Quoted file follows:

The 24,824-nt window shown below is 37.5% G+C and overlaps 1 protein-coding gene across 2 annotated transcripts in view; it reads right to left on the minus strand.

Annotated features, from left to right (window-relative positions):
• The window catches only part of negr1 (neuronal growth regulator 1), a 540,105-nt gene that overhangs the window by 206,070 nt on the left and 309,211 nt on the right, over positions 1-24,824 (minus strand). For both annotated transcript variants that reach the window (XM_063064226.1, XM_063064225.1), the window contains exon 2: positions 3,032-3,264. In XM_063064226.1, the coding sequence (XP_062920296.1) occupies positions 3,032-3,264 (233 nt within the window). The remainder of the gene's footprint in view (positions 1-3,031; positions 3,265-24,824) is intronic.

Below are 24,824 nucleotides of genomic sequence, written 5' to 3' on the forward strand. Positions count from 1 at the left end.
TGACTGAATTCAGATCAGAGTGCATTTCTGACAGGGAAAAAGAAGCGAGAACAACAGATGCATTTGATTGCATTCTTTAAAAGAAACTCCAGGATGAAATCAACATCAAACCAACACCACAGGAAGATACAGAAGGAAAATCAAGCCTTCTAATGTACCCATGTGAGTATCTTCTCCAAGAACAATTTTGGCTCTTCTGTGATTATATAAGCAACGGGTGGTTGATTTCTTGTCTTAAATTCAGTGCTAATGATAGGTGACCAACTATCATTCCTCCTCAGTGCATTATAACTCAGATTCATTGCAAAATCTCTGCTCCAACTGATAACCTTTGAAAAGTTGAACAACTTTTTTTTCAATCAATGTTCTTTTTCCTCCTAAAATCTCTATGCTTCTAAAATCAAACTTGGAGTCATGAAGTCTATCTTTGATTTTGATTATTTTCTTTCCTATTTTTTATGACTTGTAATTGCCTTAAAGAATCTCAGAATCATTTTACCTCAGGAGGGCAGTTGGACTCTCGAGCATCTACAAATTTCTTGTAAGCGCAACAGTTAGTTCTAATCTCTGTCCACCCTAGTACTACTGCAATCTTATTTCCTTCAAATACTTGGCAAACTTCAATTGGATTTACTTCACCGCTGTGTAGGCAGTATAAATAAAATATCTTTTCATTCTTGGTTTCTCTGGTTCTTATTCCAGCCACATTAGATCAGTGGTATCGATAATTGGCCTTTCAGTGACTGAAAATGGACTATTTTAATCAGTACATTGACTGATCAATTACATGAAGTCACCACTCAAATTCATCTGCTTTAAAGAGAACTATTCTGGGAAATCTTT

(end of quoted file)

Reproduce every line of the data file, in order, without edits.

The 24,824-nt window shown below is 37.5% G+C and overlaps 1 protein-coding gene across 2 annotated transcripts in view; it reads right to left on the minus strand.

Annotated features, from left to right (window-relative positions):
• The window catches only part of negr1 (neuronal growth regulator 1), a 540,105-nt gene that overhangs the window by 206,070 nt on the left and 309,211 nt on the right, over positions 1-24,824 (minus strand). For both annotated transcript variants that reach the window (XM_063064226.1, XM_063064225.1), the window contains exon 2: positions 3,032-3,264. In XM_063064226.1, the coding sequence (XP_062920296.1) occupies positions 3,032-3,264 (233 nt within the window). The remainder of the gene's footprint in view (positions 1-3,031; positions 3,265-24,824) is intronic.

Below are 24,824 nucleotides of genomic sequence, written 5' to 3' on the forward strand. Positions count from 1 at the left end.
TGACTGAATTCAGATCAGAGTGCATTTCTGACAGGGAAAAAGAAGCGAGAACAACAGATGCATTTGATTGCATTCTTTAAAAGAAACTCCAGGATGAAATCAACATCAAACCAACACCACAGGAAGATACAGAAGGAAAATCAAGCCTTCTAATGTACCCATGTGAGTATCTTCTCCAAGAACAATTTTGGCTCTTCTGTGATTATATAAGCAACGGGTGGTTGATTTCTTGTCTTAAATTCAGTGCTAATGATAGGTGACCAACTATCATTCCTCCTCAGTGCATTATAACTCAGATTCATTGCAAAATCTCTGCTCCAACTGATAACCTTTGAAAAGTTGAACAACTTTTTTTTCAATCAATGTTCTTTTTCCTCCTAAAATCTCTATGCTTCTAAAATCAAACTTGGAGTCATGAAGTCTATCTTTGATTTTGATTATTTTCTTTCCTATTTTTTATGACTTGTAATTGCCTTAAAGAATCTCAGAATCATTTTACCTCAGGAGGGCAGTTGGACTCTCGAGCATCTACAAATTTCTTGTAAGCGCAACAGTTAGTTCTAATCTCTGTCCACCCTAGTACTACTGCAATCTTATTTCCTTCAAATACTTGGCAAACTTCAATTGGATTTACTTCACCGCTGTGTAGGCAGTATAAATAAAATATCTTTTCATTCTTGGTTTCTCTGGTTCTTATTCCAGCCACATTAGATCAGTGGTATCGATAATTGGCCTTTCAGTGACTGAAAATGGACTATTTTAATCAGTACATTGACTGATCAATTACATGAAGTCACCACTCAAATTCATCTGCTTTAAAGAGAACTATTCTGGGAAATCTTT